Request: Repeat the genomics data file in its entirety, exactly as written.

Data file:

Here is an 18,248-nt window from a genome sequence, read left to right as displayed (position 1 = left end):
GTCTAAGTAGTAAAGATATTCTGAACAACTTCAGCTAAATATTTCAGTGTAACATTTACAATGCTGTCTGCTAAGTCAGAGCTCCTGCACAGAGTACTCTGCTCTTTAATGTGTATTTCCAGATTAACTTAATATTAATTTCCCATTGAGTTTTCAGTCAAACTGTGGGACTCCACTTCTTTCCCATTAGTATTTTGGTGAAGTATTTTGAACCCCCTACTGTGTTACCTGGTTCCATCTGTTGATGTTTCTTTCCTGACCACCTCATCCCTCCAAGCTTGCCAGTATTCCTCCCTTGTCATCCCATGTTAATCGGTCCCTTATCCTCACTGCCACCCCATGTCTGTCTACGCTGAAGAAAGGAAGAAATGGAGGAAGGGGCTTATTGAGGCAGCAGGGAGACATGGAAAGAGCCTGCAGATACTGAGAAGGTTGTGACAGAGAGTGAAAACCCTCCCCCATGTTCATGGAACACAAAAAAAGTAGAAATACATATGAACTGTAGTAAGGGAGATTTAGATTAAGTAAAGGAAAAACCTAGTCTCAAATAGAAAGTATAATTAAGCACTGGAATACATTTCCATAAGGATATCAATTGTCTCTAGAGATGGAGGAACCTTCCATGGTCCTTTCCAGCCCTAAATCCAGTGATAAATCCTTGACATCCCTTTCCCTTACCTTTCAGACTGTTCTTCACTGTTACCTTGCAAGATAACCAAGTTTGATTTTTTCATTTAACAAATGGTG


Here is an 18,248-nt window from a genome sequence, read left to right as displayed (position 1 = left end):
GTCTAAGTAGTAAAGATATTCTGAACAACTTCAGCTAAATATTTCAGTGTAACATTTACAATGCTGTCTGCTAAGTCAGAGCTCCTGCACAGAGTACTCTGCTCTTTAATGTGTATTTCCAGATTAACTTAATATTAATTTCCCATTGAGTTTTCAGTCAAACTGTGGGACTCCACTTCTTTCCCATTAGTATTTTGGTGAAGTATTTTGAACCCCCTACTGTGTTACCTGGTTCCATCTGTTGATGTTTCTTTCCTGACCACCTCATCCCTCCAAGCTTGCCAGTATTCCTCCCTTGTCATCCCATGTTAATCGGTCCCTTATCCTCACTGCCACCCCATGTCTGTCTACGCTGAAGAAAGGAAGAAATGGAGGAAGGGGCTTATTGAGGCAGCAGGGAGACATGGAAAGAGCCTGCAGATACTGAGAAGGTTGTGACAGAGAGTGAAAACCCTCCCCCATGTTCATGGAACACAAAAAAAGTAGAAATACATATGAACTGTAGTAAGGGAGATTTAGATTAAGTAAAGGAAAAACCTAGTCTCAAATAGAAAGTATAATTAAGCACTGGAATACATTTCCATAAGGATATCAATTGTCTCTAGAGATGGAGGAACCTTCCATGGTCCTTTCCAGCCCTAAATCCAGTGATAAATCCTTGACATCCCTTTCCCTTACCTTTCAGACTGTTCTTCACTGTTACCTTGCAAGATAACCAAGTTTGATTTTTTCATTTAACAAATGGTG